What’s the best way to decide when to raise money?

Bruce Gibney (Former Partner @ Founders Fund)
Peter Thiel’s CS183: Startup – Class 8 Notes Essay

You should always try to pitch when you don’t need money. That is when you are strongest. Short runways are often perceived as a sign of massive weakness. If everybody knows you’re desperate, the best that can happen is you get screwed on terms.

Mark Suster (Managing Partner at Upfront Ventures)
Founder Showcase – Mark Suster Keynote on Vimeo

In normal funding cycles it can take 3, 4 or 5 months to raise capital.

Fred Wilson (Co-Founder and Partner at Union Square Ventures)
Reblog: VC Cliché of the Week – AVC

Some of the best companies I’ve ever worked with were funded at the height of the last bubble and they are doing great now. So it doesn’t really matter when you start a company, but it does matter that you can make it through tough times. Because right now we have a rising tide that is lifting all boats and that won’t last forever.

Fred Wilson (Co-Founder and Partner at Union Square Ventures)
VCs as Gas Stations – AVC

You should raise money when you still have a fair bit of cash in the bank. Driving around on fumes frantically trying to find a gas station is not a great idea. Raising a round when you have a month of cash left isn’t either. I am happy to fill up at a fair price at a place that I like and is convenient to me. I would apply the same rule to raising money. Don’t shop for the very best deal, particularly if it means an elongated fundraising process… (read more)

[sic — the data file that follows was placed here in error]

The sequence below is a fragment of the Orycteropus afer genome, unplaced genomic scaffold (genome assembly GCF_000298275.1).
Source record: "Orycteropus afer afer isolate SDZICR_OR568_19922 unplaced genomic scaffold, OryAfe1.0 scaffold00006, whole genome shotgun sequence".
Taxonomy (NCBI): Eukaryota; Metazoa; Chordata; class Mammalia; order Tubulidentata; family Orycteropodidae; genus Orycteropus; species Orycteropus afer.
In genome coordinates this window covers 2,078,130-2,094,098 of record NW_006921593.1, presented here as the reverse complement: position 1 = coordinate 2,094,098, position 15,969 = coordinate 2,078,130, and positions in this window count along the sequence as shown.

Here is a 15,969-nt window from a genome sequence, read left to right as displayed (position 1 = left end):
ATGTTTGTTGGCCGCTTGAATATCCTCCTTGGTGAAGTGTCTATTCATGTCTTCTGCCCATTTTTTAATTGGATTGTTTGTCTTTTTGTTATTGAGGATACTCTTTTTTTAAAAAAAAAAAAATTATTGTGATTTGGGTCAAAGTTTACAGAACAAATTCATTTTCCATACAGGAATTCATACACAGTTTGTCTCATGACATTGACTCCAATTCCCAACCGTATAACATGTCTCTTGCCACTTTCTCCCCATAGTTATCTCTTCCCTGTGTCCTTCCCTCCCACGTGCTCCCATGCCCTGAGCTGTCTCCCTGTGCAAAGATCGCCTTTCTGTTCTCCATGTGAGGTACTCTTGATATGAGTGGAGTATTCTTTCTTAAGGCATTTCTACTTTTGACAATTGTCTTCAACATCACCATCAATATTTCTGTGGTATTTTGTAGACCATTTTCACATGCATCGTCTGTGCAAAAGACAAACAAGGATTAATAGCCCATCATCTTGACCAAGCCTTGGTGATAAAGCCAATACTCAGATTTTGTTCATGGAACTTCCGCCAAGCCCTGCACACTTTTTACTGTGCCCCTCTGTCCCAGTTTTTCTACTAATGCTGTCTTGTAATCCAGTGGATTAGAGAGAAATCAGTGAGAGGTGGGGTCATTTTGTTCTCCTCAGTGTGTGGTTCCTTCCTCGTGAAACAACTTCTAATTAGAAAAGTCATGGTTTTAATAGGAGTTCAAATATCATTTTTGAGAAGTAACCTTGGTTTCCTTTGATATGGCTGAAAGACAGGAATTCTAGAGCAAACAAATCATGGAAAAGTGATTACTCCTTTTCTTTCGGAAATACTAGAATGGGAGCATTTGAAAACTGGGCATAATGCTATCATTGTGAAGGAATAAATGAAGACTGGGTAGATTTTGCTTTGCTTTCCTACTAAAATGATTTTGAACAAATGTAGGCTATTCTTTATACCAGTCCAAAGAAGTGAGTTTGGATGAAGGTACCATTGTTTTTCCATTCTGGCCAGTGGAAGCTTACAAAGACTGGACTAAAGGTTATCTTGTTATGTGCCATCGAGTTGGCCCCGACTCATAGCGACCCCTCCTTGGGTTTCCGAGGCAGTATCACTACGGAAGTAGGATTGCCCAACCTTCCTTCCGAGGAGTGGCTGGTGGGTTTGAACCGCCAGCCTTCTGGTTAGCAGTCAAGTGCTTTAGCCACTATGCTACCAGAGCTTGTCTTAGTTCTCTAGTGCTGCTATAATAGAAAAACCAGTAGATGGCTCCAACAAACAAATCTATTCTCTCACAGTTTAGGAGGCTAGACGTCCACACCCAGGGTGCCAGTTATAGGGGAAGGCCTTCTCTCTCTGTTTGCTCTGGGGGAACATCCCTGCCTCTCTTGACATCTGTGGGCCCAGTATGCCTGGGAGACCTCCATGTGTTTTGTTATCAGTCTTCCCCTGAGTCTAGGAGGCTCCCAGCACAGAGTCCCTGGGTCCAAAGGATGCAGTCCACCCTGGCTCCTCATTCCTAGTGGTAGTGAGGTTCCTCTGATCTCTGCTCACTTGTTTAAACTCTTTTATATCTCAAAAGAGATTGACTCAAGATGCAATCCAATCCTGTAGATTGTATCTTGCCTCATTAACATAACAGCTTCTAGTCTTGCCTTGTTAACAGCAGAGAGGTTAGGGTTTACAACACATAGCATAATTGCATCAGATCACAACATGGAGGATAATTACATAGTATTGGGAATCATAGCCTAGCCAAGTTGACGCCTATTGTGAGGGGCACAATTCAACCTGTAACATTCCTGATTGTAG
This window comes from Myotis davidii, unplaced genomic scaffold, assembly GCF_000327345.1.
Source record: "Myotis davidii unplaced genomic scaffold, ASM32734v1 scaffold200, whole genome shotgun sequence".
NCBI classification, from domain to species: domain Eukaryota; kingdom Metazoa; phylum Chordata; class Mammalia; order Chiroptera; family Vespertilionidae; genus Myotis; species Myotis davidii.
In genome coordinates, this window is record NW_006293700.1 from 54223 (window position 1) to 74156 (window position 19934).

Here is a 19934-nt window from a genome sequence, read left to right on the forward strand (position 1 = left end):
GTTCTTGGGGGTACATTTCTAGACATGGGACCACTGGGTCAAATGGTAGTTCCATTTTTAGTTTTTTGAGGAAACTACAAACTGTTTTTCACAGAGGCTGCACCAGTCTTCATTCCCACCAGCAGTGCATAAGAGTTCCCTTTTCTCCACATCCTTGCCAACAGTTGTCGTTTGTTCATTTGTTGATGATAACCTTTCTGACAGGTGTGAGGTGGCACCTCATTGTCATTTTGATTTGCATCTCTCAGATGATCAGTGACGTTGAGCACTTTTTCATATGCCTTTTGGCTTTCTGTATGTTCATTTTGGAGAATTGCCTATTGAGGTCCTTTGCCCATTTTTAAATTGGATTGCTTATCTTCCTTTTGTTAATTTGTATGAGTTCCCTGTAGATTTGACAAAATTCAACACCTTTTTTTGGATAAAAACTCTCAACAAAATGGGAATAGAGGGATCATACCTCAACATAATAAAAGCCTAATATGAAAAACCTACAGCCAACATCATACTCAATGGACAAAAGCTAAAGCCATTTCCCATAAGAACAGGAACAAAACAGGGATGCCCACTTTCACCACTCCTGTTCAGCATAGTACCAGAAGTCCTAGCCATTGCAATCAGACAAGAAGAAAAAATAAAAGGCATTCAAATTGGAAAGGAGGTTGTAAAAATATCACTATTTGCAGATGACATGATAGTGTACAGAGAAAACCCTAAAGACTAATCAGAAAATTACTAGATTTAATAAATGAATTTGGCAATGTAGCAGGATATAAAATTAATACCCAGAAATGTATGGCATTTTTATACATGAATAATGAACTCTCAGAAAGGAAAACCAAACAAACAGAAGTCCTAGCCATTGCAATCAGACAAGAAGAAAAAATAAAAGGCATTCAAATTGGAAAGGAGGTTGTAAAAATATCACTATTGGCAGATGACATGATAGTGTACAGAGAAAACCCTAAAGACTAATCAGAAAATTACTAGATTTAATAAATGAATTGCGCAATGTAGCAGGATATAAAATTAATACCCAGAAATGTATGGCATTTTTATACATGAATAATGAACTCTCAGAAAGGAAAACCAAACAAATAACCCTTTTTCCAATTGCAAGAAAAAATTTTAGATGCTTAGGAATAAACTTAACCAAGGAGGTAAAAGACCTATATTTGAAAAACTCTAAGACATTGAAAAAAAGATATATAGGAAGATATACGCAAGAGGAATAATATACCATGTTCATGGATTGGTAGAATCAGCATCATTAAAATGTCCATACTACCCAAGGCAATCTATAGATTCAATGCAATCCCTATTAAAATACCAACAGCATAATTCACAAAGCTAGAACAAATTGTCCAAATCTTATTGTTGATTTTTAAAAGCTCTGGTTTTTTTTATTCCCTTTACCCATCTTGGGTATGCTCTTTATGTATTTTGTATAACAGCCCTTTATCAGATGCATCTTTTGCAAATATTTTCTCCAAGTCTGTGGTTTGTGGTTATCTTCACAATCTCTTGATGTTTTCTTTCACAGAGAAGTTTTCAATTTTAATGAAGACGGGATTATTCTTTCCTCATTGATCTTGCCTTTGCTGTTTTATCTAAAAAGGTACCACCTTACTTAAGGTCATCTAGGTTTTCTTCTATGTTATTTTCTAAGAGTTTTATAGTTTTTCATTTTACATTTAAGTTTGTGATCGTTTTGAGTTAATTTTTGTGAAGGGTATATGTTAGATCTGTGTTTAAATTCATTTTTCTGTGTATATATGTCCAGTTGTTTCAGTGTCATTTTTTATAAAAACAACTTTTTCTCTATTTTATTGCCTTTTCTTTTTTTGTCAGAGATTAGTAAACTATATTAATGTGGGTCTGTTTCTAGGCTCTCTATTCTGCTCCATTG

Paul Graham (Co-Founder & Partner at Y Combinator)
How to Raise Money

Avoid investors till you decide to raise money, and then when you do, talk to them all in parallel, prioritized by expected value, and accept offers [assuming you have very low odds of getting other offers]. That’s fundraising in one sentence. Don’t introduce complicated optimizations, and don’t let investors introduce complications either.

Paul Graham (Co-Founder & Partner at Y Combinator)
How to Convince Investors

Convince yourself that your startup is worth investing in, and then when you explain this to investors they’ll believe you. And by convince yourself, I don’t mean play mind games with yourself to boost your confidence. I mean truly evaluate whether your startup is worth investing in. If it isn’t, don’t try to raise money.

Slava Akhmechet (Founder at RethinkDB)
57 startup lessons

If you haven’t earned people’s respect yet, fundraising on traction is an order of magnitude easier than fundraising on a story. If you have to raise on a story but don’t have the reputation, something’s wrong.

Mike Cassidy (Four successful exits – Ruba, Xfire, DirectHit, StylusInnovation)
Four Keys to Raising VC

Raise money when conditions are in your favor [e.g. a business deal is closing]. Get all the decision makers in the room. Synchronize your timing to get competing offers. Bring if/then contracts to the VC meeting. [If we do X then customer will pay us Y]